Yesterday was one of those milestone personal anniversaries that leads to a little retrospective reflection. It was 40 years ago -- July 13, 1951 -- that I started working, as a reporter just out of journalism school, for a newspaper, a small daily in the South. Taking care not to become mawkish or lachrymose as often is the custom of journalists, I will share some of those reflections.
The changes that have come in journalism in those four decades could fill volumes, and in fact volumes have been written. But it seems to me that the changes I have observed fall broadly into two categories: the technology of journalism, and the substance. At times the two converge.
It can scarcely be doubted that there has been more technological change in the 40 years in which I have worked in newspapers than in the 500 years between the time that Johannes Gutenberg invented the printing press and the time I started work.
When I began, an article such as this one would have been cast into type from molten metal. This meant that newspapers had to maintain large, highly skilled work forces in the composing rooms that were more costly to operate than the newsrooms.
Starting in the 1960s computers invaded newspapers in a big way, so that today I can, with a single keystroke, set this article in type a hundred times more quickly, and at one-hundredth the cost of setting the same column in hot metal type. The composing room has all but ceased to exist in the 1,626 daily newspapers now published in the United States, and no doubt will vanish entirely before the end of the century.
In practical terms, this means that newspapers can now devote far more of their resources to the gathering and editing of information than in processing it. Whereas the old method required for one reporter in the field gathering news and one compositor in the plant to set it into type, we can now put two people in the field to get stories.
This phase of the technological revolution is about over, but there's far more to come as we complete the convergence of computer technology and information technology. The day will come -- it may be in 10 years, 20 years or 40 years, but it will come -- when newspapers will no longer be printed on presses and delivered by trucks. They will not be printed at all; instead, the news will be delivered by telephone line on computer screens. The implications of this development are too vast to discuss in this short a space, but they are enormous.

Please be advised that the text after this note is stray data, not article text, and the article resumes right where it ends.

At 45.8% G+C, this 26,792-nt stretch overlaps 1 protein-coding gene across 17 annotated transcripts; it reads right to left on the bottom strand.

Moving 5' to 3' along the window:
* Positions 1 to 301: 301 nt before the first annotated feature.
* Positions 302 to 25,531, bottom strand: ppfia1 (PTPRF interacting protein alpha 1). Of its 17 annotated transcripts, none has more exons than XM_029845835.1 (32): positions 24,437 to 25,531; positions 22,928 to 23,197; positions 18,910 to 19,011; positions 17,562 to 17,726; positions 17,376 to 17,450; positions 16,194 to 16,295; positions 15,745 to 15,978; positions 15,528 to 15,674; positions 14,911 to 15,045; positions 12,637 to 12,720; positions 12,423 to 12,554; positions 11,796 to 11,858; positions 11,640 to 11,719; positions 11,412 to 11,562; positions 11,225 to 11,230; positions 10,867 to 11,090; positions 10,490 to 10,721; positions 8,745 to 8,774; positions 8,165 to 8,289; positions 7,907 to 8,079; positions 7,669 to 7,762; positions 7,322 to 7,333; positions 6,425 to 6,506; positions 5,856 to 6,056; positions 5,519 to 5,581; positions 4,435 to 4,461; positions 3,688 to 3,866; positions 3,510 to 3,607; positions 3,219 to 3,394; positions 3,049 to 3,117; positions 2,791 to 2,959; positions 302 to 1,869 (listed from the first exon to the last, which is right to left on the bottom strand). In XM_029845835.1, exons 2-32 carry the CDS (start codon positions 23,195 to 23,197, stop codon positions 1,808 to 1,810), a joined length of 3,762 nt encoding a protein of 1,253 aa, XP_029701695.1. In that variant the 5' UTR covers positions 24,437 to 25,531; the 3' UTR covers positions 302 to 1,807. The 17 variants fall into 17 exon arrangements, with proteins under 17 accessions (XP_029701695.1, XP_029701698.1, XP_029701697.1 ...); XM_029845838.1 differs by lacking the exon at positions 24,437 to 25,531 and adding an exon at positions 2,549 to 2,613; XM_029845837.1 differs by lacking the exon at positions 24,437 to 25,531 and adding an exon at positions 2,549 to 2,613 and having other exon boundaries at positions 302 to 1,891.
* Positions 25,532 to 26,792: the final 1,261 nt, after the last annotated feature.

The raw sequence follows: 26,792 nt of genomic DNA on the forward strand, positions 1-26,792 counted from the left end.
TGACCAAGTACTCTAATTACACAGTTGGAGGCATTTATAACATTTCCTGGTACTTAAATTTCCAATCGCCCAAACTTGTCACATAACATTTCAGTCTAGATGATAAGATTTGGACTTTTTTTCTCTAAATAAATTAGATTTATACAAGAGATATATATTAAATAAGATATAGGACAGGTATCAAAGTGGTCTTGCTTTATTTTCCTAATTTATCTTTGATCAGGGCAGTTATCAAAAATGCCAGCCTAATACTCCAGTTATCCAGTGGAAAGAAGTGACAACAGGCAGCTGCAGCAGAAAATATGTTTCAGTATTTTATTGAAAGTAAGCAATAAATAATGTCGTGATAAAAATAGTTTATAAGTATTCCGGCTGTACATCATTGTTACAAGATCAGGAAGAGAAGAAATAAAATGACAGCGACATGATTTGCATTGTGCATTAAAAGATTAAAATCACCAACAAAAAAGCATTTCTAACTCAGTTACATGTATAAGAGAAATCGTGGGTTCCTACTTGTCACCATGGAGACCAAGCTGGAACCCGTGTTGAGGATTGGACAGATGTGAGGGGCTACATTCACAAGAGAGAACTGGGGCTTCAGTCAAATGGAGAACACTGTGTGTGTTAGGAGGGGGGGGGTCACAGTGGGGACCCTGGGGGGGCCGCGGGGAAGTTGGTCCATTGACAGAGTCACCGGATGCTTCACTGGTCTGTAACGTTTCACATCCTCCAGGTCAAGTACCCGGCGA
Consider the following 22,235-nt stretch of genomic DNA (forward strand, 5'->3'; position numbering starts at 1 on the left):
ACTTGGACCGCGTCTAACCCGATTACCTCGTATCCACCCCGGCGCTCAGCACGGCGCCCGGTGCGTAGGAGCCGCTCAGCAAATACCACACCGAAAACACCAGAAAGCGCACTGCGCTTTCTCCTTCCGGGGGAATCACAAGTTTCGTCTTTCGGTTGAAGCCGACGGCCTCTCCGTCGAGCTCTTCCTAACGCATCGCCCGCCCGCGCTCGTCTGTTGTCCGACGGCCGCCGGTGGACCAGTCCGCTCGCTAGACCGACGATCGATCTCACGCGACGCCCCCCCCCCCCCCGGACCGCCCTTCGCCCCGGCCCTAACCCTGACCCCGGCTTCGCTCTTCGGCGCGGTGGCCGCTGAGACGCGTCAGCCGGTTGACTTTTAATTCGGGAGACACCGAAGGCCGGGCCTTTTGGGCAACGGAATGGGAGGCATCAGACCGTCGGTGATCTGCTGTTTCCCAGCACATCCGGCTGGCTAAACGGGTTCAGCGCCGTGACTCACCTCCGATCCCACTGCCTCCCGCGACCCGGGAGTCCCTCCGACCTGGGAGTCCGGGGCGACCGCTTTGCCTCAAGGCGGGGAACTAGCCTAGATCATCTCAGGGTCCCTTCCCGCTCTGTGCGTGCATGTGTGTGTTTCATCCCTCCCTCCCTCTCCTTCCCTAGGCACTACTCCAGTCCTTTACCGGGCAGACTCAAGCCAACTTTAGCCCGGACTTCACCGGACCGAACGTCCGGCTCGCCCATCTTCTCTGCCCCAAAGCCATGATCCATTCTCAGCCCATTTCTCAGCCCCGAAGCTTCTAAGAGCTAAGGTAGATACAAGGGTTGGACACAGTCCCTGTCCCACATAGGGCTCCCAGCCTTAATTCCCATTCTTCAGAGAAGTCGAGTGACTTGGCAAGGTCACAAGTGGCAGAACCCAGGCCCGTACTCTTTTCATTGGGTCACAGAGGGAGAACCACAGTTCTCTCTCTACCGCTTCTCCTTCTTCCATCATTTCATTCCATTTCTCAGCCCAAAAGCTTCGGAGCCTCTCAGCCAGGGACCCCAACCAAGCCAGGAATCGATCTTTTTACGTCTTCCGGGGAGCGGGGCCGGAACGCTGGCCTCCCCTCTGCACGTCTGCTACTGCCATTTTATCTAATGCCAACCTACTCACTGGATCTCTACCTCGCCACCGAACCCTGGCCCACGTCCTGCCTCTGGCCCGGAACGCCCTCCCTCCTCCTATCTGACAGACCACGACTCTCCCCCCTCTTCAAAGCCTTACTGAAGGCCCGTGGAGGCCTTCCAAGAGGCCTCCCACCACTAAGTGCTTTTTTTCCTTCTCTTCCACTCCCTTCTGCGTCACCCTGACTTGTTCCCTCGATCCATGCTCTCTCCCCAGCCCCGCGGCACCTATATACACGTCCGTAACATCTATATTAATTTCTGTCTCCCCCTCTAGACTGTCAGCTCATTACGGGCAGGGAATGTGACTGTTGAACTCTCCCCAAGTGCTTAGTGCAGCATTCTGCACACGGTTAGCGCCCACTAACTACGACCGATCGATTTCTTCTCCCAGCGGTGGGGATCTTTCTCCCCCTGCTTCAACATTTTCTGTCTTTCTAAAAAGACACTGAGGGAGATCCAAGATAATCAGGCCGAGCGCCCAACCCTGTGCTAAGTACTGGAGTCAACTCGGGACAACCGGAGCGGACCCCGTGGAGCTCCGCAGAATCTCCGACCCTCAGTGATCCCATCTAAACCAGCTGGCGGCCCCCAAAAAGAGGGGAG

The other major change which I have witnessed lies in the content and quality of newspapers. For all the nostalgia celebrated in Russell Baker's splendid little memoir, ''The Good Times,'' which chronicled his newspaper career at The Sun in the 1950s, I know that he would agree that newspapers today are better then they were 40 years ago. They offer a greater range and scope of information, and stories are better written by better trained reporters who bring a healthy skepticism, but not cynicism, to their craft.
I say ''craft'' because I have trouble with classifying journalism as a ''profession.'' The reason is simply that a profession, like law or medicine or even cosmetology, requires a license to practice, and an enforceable code of ethics, the breach of which can result in loss of license to practice. The First Amendment to the Constitution would never permit that kind of regulation of journalists.
And this is a continuing source of trouble. Through practice an precedent, we have developed, a pretty fair body of ethical standards in journalism; you wouldn't find a respectable journalist these days, for example, taking free movie passes, as I did as an established ''fringe benefit'' of the job when I reviewed movies as a sideline to my regular job as a reporter. Even if conscience would not now constrain us, there are excellent journalism reviews, such as the Washington Journalism Review published by the University of Maryland College of Journalism, which would quickly blow the whistle on miscreants.
But the problem is, no matter how scrupulously good newspapers may enforce standards, there will always be the scoundrels and opportunists who will live by their own ethics, or lack thereof. I guess the late Alan Barth of the Washington Post got it right when he remarked that if you're going to have a watchdog, you must be prepared to put up with a little extraneous barking.
So on this first day of the second 40 years, I can say with confidence that I look forward to continued improvement in journalism. I say that because each day I look at the talent, skill and commitment so abundantly evident among the young journalists. If you doubt that, just read any byline in the paper other than this one today. I'm glad I don't have to compete with these kids.